Our legal system is old, flawed, and has many broken parts and pieces: all its faults have been laid bare over the last few years. While it may take time, hard work, collaboration, and honesty to address the inequities within the system, there are actions we can take right now to initiate the change required to make it more equitable.
This past summer, I received a summons to serve on one of Cuyahoga County’s grand juries. To be honest, I had hoped I wouldn’t be selected to serve, especially once I learned that grand jury service would be twice a week, plus an additional day every other week.
For four months.
Over those four months of service, I had the chance to see a different side of the legal system, and I was happy I was selected. I heard hundreds of felony cases, where we had to decide whether they should go before the petite (trial) jury, or if they should be to be dismissed due to lack of evidence, or be continued for further investigation.
Facing the facts
The power that those in the room held when deciding cases wasn’t used lightly. As a juror, it was our duty to listen and question testimony and request clarity regarding the legal aspects of the cases presented. And we were good at asking questions.
As a juror, it was our duty to listen and question testimony and request clarity regarding the legal aspects of the cases presented. And we were good at asking questions.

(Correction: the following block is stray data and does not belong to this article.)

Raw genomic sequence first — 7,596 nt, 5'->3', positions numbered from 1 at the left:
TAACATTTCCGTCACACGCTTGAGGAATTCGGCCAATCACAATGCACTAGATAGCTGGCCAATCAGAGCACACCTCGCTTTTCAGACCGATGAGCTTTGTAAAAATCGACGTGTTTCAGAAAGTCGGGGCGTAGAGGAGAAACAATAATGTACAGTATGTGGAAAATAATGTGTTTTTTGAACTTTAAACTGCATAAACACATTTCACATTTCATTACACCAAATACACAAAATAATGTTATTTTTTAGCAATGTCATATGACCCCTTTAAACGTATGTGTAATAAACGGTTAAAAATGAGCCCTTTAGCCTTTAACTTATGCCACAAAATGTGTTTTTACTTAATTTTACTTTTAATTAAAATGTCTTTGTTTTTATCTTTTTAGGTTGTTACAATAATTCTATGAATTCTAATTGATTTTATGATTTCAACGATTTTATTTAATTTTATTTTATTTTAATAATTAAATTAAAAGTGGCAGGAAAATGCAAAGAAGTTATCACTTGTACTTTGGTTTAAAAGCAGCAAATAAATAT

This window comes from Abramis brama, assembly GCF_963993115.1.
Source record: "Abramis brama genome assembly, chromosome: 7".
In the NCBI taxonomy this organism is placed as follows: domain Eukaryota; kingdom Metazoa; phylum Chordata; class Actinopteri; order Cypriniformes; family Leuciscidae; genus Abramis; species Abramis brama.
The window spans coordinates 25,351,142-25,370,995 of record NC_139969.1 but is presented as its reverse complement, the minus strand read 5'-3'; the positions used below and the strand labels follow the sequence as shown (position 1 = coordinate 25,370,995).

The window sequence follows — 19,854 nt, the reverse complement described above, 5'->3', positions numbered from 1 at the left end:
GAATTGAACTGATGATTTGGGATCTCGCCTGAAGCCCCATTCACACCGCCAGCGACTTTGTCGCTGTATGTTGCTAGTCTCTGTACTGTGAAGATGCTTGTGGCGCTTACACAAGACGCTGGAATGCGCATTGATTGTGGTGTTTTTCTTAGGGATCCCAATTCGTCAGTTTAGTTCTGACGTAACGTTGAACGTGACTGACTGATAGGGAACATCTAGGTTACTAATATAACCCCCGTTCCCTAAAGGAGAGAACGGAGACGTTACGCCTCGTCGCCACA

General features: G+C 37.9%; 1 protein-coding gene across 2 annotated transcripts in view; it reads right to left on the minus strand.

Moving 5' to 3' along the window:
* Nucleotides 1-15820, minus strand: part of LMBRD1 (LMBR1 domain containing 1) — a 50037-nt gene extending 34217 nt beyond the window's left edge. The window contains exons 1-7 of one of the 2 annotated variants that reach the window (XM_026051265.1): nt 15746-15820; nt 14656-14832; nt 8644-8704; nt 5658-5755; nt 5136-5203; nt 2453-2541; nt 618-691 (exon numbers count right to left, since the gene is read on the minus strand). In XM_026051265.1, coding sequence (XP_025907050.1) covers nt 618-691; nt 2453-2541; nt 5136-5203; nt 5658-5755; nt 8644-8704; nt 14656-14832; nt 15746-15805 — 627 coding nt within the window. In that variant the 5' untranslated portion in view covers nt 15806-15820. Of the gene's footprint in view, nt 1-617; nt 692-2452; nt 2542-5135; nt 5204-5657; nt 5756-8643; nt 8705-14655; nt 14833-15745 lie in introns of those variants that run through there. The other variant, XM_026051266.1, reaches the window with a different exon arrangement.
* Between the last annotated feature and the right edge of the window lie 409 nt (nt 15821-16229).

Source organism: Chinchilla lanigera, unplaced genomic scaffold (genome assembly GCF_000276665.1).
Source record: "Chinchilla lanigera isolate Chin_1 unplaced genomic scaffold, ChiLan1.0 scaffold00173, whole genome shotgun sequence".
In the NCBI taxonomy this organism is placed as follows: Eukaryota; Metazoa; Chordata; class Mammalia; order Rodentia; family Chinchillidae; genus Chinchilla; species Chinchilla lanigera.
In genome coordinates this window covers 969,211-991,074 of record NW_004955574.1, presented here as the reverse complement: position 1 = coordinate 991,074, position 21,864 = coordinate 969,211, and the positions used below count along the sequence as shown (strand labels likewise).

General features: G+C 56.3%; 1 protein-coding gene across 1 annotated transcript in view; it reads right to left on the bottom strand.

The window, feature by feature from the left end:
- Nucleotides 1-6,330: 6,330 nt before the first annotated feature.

But what does this have to do with racial equity? Plenty. The goal of racial equity is to eliminate racial disparities and improve outcomes for everyone. How does it show up in our legal system? If we do it right, it looks like an equitable representation of you and your community where the laws are applied in a fair and impartial manner.
I had to vote based on the current laws in place in our state, regardless of whether I agreed or disagreed with them.
Sitting in that room and listening to testimony, neither color nor gender could be the reasons I voted a certain way on a case. We’d just listen to the facts, and at times it was hard. I couldn’t vote on a case because I am Black, a woman or a mom. I had to vote based on the current laws in place in our state, regardless of whether I agreed or disagreed with them.
In 2015, in the wake of high-profile and controversial cases, one Cleveland Common Pleas judge described Grand Jury duty this way: “If you don’t trust the grand jury system, you’re basically saying that you don’t trust your neighbors to follow the law. The people who are hearing the evidence and voting are your neighbors. And they take an oath to follow the law.”
Legal is not the same as just
Just because it’s the law, that doesn’t mean it’s justice. If we want equal justice, let’s fix the system and the laws it upholds. But to do that, we need to get uncomfortable with some truths, and one of those truths is that many have benefited from our flawed criminal and legal (not justice) system and don’t want to change it.
If you feel uncomfortable, you are exactly where you need to be.
If you feel uncomfortable, you are exactly where you need to be. Being complacent with the status quo is destructive to you and those around you, and there has been a lot of complacency over the years. We’ve looked to others—lawyers, judges, legal advocates—to fix the system and address the problems, but are we willing to do the same? And if we are, what does it look like?